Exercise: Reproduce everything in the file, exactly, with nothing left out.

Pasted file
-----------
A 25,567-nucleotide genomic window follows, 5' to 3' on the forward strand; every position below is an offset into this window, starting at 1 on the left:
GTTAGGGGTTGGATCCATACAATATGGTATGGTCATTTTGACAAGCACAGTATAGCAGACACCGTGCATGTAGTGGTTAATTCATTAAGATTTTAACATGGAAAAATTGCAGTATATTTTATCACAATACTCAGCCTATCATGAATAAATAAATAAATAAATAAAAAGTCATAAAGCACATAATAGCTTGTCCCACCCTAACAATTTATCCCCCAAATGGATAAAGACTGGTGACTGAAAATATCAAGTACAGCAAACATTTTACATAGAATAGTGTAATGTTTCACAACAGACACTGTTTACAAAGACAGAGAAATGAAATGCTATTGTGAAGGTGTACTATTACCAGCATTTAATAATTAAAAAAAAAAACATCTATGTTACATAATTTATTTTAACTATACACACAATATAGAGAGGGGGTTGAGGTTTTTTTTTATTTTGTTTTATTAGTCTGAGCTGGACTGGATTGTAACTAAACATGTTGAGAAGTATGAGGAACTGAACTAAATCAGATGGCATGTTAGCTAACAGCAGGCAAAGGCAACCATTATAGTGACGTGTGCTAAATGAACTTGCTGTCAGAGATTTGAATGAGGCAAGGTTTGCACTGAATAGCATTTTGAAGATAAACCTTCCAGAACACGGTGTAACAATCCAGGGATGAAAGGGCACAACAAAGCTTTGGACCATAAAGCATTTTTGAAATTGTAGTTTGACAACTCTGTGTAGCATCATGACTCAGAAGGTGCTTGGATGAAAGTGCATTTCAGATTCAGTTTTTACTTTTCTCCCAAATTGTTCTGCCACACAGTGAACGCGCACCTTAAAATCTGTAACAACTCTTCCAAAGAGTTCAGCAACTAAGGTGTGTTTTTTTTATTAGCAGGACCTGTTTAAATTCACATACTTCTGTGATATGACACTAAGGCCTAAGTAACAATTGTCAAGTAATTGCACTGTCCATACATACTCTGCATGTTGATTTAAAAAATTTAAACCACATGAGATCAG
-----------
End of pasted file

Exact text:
A 25,567-nucleotide genomic window follows, 5' to 3' on the forward strand; every position below is an offset into this window, starting at 1 on the left:
GTTAGGGGTTGGATCCATACAATATGGTATGGTCATTTTGACAAGCACAGTATAGCAGACACCGTGCATGTAGTGGTTAATTCATTAAGATTTTAACATGGAAAAATTGCAGTATATTTTATCACAATACTCAGCCTATCATGAATAAATAAATAAATAAATAAAAAGTCATAAAGCACATAATAGCTTGTCCCACCCTAACAATTTATCCCCCAAATGGATAAAGACTGGTGACTGAAAATATCAAGTACAGCAAACATTTTACATAGAATAGTGTAATGTTTCACAACAGACACTGTTTACAAAGACAGAGAAATGAAATGCTATTGTGAAGGTGTACTATTACCAGCATTTAATAATTAAAAAAAAAAACATCTATGTTACATAATTTATTTTAACTATACACACAATATAGAGAGGGGGTTGAGGTTTTTTTTTATTTTGTTTTATTAGTCTGAGCTGGACTGGATTGTAACTAAACATGTTGAGAAGTATGAGGAACTGAACTAAATCAGATGGCATGTTAGCTAACAGCAGGCAAAGGCAACCATTATAGTGACGTGTGCTAAATGAACTTGCTGTCAGAGATTTGAATGAGGCAAGGTTTGCACTGAATAGCATTTTGAAGATAAACCTTCCAGAACACGGTGTAACAATCCAGGGATGAAAGGGCACAACAAAGCTTTGGACCATAAAGCATTTTTGAAATTGTAGTTTGACAACTCTGTGTAGCATCATGACTCAGAAGGTGCTTGGATGAAAGTGCATTTCAGATTCAGTTTTTACTTTTCTCCCAAATTGTTCTGCCACACAGTGAACGCGCACCTTAAAATCTGTAACAACTCTTCCAAAGAGTTCAGCAACTAAGGTGTGTTTTTTTTATTAGCAGGACCTGTTTAAATTCACATACTTCTGTGATATGACACTAAGGCCTAAGTAACAATTGTCAAGTAATTGCACTGTCCATACATACTCTGCATGTTGATTTAAAAAATTTAAACCACATGAGATCAG